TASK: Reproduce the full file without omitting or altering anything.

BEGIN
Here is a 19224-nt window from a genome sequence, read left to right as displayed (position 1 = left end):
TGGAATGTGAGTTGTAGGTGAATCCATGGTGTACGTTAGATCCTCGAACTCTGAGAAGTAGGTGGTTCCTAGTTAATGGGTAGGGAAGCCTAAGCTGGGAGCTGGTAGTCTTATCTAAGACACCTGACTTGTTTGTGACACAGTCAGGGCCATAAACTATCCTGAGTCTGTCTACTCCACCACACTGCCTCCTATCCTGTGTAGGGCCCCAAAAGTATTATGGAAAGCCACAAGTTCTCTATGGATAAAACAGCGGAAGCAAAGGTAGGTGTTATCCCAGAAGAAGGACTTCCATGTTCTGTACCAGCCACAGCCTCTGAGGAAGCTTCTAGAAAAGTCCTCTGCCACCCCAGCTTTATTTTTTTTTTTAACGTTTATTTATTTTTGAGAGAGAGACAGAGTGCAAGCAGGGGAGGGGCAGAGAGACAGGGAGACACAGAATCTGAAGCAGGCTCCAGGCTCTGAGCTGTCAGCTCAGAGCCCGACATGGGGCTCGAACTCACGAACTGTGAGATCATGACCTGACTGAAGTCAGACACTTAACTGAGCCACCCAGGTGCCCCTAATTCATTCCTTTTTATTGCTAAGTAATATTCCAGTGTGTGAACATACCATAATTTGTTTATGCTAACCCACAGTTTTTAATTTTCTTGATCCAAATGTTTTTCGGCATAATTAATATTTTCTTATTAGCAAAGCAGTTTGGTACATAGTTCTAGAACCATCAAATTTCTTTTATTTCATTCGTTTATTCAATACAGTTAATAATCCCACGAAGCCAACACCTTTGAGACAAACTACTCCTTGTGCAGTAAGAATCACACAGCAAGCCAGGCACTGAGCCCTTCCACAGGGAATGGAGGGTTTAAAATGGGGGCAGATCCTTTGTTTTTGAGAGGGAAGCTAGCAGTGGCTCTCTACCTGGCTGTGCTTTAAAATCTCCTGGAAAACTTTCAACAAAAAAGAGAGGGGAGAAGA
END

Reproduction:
Here is a 19224-nt window from a genome sequence, read left to right as displayed (position 1 = left end):
TGGAATGTGAGTTGTAGGTGAATCCATGGTGTACGTTAGATCCTCGAACTCTGAGAAGTAGGTGGTTCCTAGTTAATGGGTAGGGAAGCCTAAGCTGGGAGCTGGTAGTCTTATCTAAGACACCTGACTTGTTTGTGACACAGTCAGGGCCATAAACTATCCTGAGTCTGTCTACTCCACCACACTGCCTCCTATCCTGTGTAGGGCCCCAAAAGTATTATGGAAAGCCACAAGTTCTCTATGGATAAAACAGCGGAAGCAAAGGTAGGTGTTATCCCAGAAGAAGGACTTCCATGTTCTGTACCAGCCACAGCCTCTGAGGAAGCTTCTAGAAAAGTCCTCTGCCACCCCAGCTTTATTTTTTTTTTTAACGTTTATTTATTTTTGAGAGAGAGACAGAGTGCAAGCAGGGGAGGGGCAGAGAGACAGGGAGACACAGAATCTGAAGCAGGCTCCAGGCTCTGAGCTGTCAGCTCAGAGCCCGACATGGGGCTCGAACTCACGAACTGTGAGATCATGACCTGACTGAAGTCAGACACTTAACTGAGCCACCCAGGTGCCCCTAATTCATTCCTTTTTATTGCTAAGTAATATTCCAGTGTGTGAACATACCATAATTTGTTTATGCTAACCCACAGTTTTTAATTTTCTTGATCCAAATGTTTTTCGGCATAATTAATATTTTCTTATTAGCAAAGCAGTTTGGTACATAGTTCTAGAACCATCAAATTTCTTTTATTTCATTCGTTTATTCAATACAGTTAATAATCCCACGAAGCCAACACCTTTGAGACAAACTACTCCTTGTGCAGTAAGAATCACACAGCAAGCCAGGCACTGAGCCCTTCCACAGGGAATGGAGGGTTTAAAATGGGGGCAGATCCTTTGTTTTTGAGAGGGAAGCTAGCAGTGGCTCTCTACCTGGCTGTGCTTTAAAATCTCCTGGAAAACTTTCAACAAAAAAGAGAGGGGAGAAGA